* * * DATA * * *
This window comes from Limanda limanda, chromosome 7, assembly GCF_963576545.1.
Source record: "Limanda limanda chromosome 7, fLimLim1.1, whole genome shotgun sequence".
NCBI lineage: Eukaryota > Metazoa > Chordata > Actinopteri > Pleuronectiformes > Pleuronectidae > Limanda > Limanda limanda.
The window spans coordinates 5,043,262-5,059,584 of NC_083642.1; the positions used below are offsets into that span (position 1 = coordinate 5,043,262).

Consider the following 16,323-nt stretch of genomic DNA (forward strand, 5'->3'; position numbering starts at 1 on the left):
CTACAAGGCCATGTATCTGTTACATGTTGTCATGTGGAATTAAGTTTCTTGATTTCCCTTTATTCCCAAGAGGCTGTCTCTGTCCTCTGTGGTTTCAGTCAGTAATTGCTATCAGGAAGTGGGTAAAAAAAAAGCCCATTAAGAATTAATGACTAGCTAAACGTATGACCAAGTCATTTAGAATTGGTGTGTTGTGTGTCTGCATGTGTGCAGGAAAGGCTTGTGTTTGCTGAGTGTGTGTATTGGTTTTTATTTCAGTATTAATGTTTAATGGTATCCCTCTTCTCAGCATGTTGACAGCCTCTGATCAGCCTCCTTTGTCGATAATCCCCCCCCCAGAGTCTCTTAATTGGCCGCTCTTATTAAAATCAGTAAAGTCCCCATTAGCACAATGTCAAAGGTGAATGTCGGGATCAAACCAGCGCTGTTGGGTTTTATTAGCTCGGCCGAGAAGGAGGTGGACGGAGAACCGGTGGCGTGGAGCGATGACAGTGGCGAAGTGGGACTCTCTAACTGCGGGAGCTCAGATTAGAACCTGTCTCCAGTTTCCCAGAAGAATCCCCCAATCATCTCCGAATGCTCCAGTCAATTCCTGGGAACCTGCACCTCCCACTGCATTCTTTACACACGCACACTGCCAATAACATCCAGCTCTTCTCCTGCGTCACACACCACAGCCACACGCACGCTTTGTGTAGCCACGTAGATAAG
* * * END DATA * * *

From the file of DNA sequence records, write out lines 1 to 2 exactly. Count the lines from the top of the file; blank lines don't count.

This window comes from Limanda limanda, chromosome 7, assembly GCF_963576545.1.
Source record: "Limanda limanda chromosome 7, fLimLim1.1, whole genome shotgun sequence".